“One of my colleagues represented a youth arrested on suspicion of a murder in a very complex case. My colleague gave 13 hours of advice and assistance to the youth who was understandably very upset/nervous and vulnerable. He also spent a total of 4 hours in travelling to 2 police stations for interviews and identification procedures and waiting for interrogations to continue. All attendances were in unsocial hours. If the Carter proposals are brought in, the firm would now receive £144 plus VAT. At the moment most firms pay their staff half of the police station bill if carried out in unsocial hours, i.e after 5pm or at weekends. The end result would therefore be that my colleague would receive £72 for 17 hours work advising a vulnerable suspect on the most serious allegation usually considered by a Criminal Court. This of course works out at less than the minimum wage brought in by the government.”
Such a situation cannot be acceptable. The Minister will tell me if those figures are wrong, but they were given in December—not before—by a solicitor in Hull who was describing a recent experience.
The hon. Gentleman is again doing exactly what I have been trying all afternoon to guard against. There are no fees fixed for the whole petty sessional division, the whole police station area or anywhere else. The Legal Services Commission is negotiating with local suppliers to fix appropriate fee levels. Once again, he is quoting Carter and scaremongering when there is nothing to scaremonger about.
As the Minister heard, I introduced what I said and I was specific, by saying that she has introduced a revision to the Carter review. Some measures will come in later and there will be pilots in some urban areas first. There is a delay for further consultation on other areas, such as family law, mental health and so on. I said that at the beginning.
I am outlining the consequences of the most recent proposals—in this case, in the criminal sector. The Minister will agree that nothing has come since then. I am putting the case that we need a system that is more flexible as well as generally better funded. Lawyers specialising in mental health cases—an area that is to be reconsidered and re-consulted upon—might need to consult more than once when examining the same client, because, as the Minister knows as well as I do, mental health patients often have recurrent conditions that mean that they have to be visited over and over again.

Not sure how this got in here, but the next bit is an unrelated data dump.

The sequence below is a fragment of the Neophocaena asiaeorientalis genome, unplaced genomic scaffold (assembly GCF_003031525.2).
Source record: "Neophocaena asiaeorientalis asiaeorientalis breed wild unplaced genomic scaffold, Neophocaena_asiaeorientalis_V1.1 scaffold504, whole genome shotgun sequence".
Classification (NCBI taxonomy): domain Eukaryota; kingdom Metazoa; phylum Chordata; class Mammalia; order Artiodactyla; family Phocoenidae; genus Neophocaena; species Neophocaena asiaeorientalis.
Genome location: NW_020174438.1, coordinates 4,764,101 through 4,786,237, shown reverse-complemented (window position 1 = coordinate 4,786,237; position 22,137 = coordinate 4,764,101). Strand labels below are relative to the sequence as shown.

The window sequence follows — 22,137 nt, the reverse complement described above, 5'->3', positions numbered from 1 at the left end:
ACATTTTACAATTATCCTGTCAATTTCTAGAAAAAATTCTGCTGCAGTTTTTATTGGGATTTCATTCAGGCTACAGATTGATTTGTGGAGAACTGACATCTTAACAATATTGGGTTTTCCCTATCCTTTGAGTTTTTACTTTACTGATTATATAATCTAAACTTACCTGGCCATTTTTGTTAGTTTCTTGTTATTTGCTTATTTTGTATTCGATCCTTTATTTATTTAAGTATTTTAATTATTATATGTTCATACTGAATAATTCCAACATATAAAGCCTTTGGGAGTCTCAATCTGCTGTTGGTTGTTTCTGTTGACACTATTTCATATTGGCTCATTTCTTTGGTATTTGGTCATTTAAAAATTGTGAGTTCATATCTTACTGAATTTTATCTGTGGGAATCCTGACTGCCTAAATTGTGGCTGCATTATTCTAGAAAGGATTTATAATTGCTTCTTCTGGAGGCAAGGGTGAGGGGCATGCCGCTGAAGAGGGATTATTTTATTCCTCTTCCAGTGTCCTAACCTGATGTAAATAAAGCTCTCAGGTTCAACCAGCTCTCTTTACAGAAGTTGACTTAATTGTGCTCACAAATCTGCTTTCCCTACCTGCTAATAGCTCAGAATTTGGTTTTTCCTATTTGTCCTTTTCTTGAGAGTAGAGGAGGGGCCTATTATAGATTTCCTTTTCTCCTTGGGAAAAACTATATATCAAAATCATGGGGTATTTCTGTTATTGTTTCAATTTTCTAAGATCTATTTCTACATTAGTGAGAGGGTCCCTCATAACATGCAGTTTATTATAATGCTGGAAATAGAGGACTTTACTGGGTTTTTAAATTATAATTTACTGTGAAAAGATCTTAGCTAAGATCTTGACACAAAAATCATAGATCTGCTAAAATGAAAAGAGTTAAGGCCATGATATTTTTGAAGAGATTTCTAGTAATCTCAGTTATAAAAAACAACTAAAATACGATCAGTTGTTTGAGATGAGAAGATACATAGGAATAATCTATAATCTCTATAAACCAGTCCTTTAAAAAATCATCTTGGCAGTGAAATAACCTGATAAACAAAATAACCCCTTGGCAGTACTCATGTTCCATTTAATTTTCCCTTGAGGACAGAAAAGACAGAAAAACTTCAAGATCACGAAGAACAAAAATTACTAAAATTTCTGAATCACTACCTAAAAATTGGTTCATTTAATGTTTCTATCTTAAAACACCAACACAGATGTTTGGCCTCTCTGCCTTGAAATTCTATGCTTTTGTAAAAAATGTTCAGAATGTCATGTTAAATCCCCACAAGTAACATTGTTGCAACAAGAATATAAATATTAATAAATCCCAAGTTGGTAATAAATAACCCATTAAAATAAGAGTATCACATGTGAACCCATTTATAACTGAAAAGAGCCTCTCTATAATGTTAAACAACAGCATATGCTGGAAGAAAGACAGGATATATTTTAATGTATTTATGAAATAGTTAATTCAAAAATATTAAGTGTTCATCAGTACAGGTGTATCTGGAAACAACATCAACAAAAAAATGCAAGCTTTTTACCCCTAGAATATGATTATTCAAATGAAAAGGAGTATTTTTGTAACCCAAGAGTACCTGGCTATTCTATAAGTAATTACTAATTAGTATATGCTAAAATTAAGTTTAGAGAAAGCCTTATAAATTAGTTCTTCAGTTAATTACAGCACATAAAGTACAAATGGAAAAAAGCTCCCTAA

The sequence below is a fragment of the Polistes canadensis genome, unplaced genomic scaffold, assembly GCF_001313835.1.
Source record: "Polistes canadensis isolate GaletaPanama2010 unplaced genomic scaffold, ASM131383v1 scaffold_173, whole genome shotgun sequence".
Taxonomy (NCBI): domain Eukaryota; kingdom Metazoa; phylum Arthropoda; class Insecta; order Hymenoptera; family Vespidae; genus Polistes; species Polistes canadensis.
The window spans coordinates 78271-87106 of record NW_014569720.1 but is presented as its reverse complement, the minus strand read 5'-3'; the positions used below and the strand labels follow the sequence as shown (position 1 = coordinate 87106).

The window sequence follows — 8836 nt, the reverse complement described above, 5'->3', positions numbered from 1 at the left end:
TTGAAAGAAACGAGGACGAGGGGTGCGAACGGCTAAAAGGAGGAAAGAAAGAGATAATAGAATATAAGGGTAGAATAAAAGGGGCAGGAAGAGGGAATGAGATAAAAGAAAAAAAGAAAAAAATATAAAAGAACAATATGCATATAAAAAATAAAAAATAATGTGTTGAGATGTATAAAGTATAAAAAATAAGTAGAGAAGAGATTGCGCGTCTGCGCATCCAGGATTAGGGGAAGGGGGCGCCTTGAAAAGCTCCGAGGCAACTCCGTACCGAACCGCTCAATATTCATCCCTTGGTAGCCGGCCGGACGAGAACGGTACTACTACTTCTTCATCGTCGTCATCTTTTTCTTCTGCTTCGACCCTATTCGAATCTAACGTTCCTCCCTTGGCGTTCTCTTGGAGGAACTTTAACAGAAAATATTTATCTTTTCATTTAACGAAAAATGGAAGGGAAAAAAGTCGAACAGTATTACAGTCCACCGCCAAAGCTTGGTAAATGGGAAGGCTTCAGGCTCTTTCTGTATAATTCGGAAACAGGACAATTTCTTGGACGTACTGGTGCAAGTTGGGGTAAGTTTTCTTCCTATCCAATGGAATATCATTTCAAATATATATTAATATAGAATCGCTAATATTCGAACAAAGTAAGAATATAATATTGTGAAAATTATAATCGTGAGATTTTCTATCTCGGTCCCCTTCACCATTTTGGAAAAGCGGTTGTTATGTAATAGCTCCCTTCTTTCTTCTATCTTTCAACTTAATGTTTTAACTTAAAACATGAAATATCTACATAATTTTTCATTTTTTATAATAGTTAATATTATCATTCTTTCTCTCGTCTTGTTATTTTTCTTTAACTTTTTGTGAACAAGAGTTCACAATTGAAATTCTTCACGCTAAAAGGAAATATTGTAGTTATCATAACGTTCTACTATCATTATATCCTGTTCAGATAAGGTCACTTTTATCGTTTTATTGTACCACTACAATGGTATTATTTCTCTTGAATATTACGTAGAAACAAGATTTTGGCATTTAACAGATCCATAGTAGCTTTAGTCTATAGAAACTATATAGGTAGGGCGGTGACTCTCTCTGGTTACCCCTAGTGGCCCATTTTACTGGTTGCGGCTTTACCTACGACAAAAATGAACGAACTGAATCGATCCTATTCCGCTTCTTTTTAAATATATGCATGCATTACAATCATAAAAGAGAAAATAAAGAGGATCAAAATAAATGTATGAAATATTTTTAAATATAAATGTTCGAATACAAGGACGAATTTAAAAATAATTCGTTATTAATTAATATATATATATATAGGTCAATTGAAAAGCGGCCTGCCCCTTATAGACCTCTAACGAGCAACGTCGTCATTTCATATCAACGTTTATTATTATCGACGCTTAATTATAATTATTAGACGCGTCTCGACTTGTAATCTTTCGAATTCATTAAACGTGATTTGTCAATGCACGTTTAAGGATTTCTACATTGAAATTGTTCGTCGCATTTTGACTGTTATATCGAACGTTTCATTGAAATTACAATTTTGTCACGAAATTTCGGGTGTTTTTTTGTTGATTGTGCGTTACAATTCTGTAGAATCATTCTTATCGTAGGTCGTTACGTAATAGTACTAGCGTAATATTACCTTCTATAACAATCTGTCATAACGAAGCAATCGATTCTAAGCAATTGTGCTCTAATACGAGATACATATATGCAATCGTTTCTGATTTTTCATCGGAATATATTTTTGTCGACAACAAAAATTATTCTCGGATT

I am putting to the Minister the case, which was also put by the Conservative Front-Bench spokesman, that since her November proposals the citizens advice bureaux have been concerned, and still were at the meeting the other day, that many of them will have either to close or to merge inappropriately. In Hammersmith and Fulham there is a federation of local providers, and I am not against such things. A local federation in an urban area is a good thing; however, it is not such a good thing in a rural area, where having a legal aid provider five miles from one’s house is no good if it deals only with crime and housing and not with the issue that one wants to take to it. The lack of London weighting will be a particular problem for constituencies such as mine, where a third of the community comes from black and minority ethnic communities and where three quarters of people live in rented housing, and so on.
If the Minister is concerned that we are misrepresenting the case, she must re-examine the impact assessment published by her Department in December. Her Department’s figures—not mine—make the point that the introduction of a standard fixed fee will be most acutely felt in London and by not-for-profit providers. Some 67.79 per cent. of providers in London and 55.5 per cent. of not-for-profit providers will experience a decrease in legal aid income. The same thing applies, although the figures involved are smaller, in Reading, Cambridge and Bristol.
Other people have done assessments since November—these are not our figures. I hope that the Minister will tell us that the impact assessment will be taken into account, because if it is true, it must betoken an adverse consequence. When the current consultation is over, I hope that we will be given an answer that says that that adverse effect will not take place.
Will the hon. Gentleman explain why if 50 per cent. of suppliers—let us take any figure—are capable of doing the work for the fixed fee in identical circumstances to the other 50 per cent., we should increase the fixed fee rather than encourage the latter 50 per cent. to become as efficient as the first 50 per cent.?
Of course, we should encourage people to cost the Government, and therefore the taxpayer, the least possible amount. However, some people might not do the big and complex cases or cater for a large immigrant community that does not speak English. The reality is that cases vary. This is a horses for courses argument. I am oversimplifying, but that is the case that has been put.
I am not against a review. I have always argued that we must review public services and ensure that we get good value for money and good practice, but there are threats to the quality outcome. Good solicitors in well respected firms have told me that the danger is that quality will suffer because people will do the easy work, they will do work quickly or they will not be able to spend the time required.